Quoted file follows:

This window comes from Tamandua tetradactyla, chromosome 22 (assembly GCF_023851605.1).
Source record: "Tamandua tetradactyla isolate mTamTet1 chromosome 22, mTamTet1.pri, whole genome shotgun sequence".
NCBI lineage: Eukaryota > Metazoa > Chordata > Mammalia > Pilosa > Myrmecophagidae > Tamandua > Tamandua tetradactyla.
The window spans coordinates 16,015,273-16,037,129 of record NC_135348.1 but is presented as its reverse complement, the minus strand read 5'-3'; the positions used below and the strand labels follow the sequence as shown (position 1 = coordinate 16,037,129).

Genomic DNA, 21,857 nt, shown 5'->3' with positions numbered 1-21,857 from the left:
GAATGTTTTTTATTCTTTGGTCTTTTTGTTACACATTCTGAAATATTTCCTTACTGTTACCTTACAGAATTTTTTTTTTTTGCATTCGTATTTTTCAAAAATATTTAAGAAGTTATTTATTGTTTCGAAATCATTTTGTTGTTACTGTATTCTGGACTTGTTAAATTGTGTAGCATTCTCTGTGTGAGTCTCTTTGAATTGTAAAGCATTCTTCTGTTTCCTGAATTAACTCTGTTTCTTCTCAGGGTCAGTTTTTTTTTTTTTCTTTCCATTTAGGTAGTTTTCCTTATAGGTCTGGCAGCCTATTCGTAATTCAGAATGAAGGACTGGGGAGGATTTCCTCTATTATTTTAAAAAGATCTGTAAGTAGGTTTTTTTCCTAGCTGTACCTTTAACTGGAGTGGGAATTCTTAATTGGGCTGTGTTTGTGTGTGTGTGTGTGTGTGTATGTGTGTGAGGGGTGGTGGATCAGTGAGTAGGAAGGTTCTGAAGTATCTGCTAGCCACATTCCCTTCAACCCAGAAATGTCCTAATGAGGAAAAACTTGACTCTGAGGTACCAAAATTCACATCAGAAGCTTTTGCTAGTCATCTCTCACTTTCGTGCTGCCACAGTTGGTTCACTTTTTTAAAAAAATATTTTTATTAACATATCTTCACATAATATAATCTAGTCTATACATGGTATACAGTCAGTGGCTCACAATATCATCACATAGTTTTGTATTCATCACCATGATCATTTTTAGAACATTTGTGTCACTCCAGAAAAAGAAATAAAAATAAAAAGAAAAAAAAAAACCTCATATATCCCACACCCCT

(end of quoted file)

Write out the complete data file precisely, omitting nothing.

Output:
This window comes from Tamandua tetradactyla, chromosome 22 (assembly GCF_023851605.1).
Source record: "Tamandua tetradactyla isolate mTamTet1 chromosome 22, mTamTet1.pri, whole genome shotgun sequence".
NCBI lineage: Eukaryota > Metazoa > Chordata > Mammalia > Pilosa > Myrmecophagidae > Tamandua > Tamandua tetradactyla.
The window spans coordinates 16,015,273-16,037,129 of record NC_135348.1 but is presented as its reverse complement, the minus strand read 5'-3'; the positions used below and the strand labels follow the sequence as shown (position 1 = coordinate 16,037,129).

Genomic DNA, 21,857 nt, shown 5'->3' with positions numbered 1-21,857 from the left:
GAATGTTTTTTATTCTTTGGTCTTTTTGTTACACATTCTGAAATATTTCCTTACTGTTACCTTACAGAATTTTTTTTTTTTGCATTCGTATTTTTCAAAAATATTTAAGAAGTTATTTATTGTTTCGAAATCATTTTGTTGTTACTGTATTCTGGACTTGTTAAATTGTGTAGCATTCTCTGTGTGAGTCTCTTTGAATTGTAAAGCATTCTTCTGTTTCCTGAATTAACTCTGTTTCTTCTCAGGGTCAGTTTTTTTTTTTTTCTTTCCATTTAGGTAGTTTTCCTTATAGGTCTGGCAGCCTATTCGTAATTCAGAATGAAGGACTGGGGAGGATTTCCTCTATTATTTTAAAAAGATCTGTAAGTAGGTTTTTTTCCTAGCTGTACCTTTAACTGGAGTGGGAATTCTTAATTGGGCTGTGTTTGTGTGTGTGTGTGTGTGTGTATGTGTGTGAGGGGTGGTGGATCAGTGAGTAGGAAGGTTCTGAAGTATCTGCTAGCCACATTCCCTTCAACCCAGAAATGTCCTAATGAGGAAAAACTTGACTCTGAGGTACCAAAATTCACATCAGAAGCTTTTGCTAGTCATCTCTCACTTTCGTGCTGCCACAGTTGGTTCACTTTTTTAAAAAAATATTTTTATTAACATATCTTCACATAATATAATCTAGTCTATACATGGTATACAGTCAGTGGCTCACAATATCATCACATAGTTTTGTATTCATCACCATGATCATTTTTAGAACATTTGTGTCACTCCAGAAAAAGAAATAAAAATAAAAAGAAAAAAAAAAACCTCATATATCCCACACCCCT